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Rhythm & Views

Rich Hopkins and Luminarios

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From the salvo of chiming, Byrdsian guitar that begins this CD, it's clear where Rich Hopkins is coming from. After several albums with Luminarios, he's stayed true to that familiar Americana rock groove that sprung from the Sonoran Desert in the later decades of the 20th century.

The latest version of Hopkins' backing band seems to consist of bassist-vocalist Anna Rosales, guitarist Adrian Esparza and drummer Jim Howell. It's common with this group, though, for the personnel to ebb and flow. A variety of local talent played on the tracks.

Rosales does a nice job of singing duets and harmonies with Hopkins, bringing some "real" vocals to the table. Their angry give-and-take repartee on "Hurt You" is especially moving. Hopkins' robust guitar pyrotechnics often take the lead; he can shred with the best of them. But also worthy of praise are Esparza's 12-string playing on "Nuthin' You Can Do" and Stefan George's lap steel on "Mexican Sky."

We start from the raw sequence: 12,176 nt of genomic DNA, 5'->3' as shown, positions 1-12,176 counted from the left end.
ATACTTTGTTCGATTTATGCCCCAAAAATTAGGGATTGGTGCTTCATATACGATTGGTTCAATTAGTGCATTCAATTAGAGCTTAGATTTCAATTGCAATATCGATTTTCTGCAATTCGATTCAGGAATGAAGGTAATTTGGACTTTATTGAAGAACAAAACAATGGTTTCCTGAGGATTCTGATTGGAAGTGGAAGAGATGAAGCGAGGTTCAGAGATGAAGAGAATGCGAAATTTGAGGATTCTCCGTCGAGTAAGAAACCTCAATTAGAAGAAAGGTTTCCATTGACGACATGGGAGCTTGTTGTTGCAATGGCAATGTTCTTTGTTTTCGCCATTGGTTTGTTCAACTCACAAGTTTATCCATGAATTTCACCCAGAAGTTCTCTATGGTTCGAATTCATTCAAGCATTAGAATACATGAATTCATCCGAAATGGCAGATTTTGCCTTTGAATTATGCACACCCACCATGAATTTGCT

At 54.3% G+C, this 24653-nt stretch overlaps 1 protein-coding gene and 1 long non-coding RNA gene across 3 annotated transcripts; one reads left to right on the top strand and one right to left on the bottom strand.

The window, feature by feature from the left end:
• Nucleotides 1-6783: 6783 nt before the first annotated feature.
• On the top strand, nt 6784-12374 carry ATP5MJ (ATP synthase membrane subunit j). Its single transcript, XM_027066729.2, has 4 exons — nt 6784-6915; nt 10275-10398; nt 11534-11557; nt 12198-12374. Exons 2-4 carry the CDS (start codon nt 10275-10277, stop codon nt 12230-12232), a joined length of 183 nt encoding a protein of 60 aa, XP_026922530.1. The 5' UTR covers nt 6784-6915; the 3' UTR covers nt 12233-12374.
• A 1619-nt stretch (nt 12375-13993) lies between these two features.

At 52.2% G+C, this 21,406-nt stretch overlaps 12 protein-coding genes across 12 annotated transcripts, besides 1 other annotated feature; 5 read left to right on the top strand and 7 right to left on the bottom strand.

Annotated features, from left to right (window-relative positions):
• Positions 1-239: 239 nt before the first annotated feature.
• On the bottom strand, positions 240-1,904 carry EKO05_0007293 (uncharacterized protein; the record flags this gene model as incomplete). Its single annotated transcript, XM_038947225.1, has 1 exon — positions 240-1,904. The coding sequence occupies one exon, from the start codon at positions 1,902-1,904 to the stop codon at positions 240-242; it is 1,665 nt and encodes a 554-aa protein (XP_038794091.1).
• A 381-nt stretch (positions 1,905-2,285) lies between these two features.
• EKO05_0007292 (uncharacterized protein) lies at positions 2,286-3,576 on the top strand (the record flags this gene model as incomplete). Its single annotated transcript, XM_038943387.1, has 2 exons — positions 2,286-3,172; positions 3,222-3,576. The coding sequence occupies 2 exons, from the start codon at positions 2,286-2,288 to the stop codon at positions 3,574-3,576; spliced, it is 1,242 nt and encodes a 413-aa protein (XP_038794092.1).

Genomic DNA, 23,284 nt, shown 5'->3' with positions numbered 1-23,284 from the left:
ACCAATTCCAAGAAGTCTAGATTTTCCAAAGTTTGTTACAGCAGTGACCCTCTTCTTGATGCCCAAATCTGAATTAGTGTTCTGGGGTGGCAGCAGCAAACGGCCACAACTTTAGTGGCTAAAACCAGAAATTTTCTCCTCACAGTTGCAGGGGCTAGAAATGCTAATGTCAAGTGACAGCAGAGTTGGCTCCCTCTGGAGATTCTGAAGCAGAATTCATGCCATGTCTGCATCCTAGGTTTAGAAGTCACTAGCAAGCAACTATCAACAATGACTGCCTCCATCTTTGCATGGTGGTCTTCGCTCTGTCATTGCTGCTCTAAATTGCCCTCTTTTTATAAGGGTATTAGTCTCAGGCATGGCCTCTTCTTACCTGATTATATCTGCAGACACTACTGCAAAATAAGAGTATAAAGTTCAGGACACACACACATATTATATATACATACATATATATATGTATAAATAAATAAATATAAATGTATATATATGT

Hopkins is probably the first to admit he's not the best singer on the planet, but he more confidently carries melodies than on past recordings. The best cuts are "The Horse I Rode in On (and Fell Off)," "Voices" and "Draggin'," all of which combine rough-and-tumble garage psychedelia and a touch of twang with bold arena-rock moves. A "bonus track" cover of Neil Young's "Mr. Soul" allows Hopkins to pay homage to one of his most significant influences.

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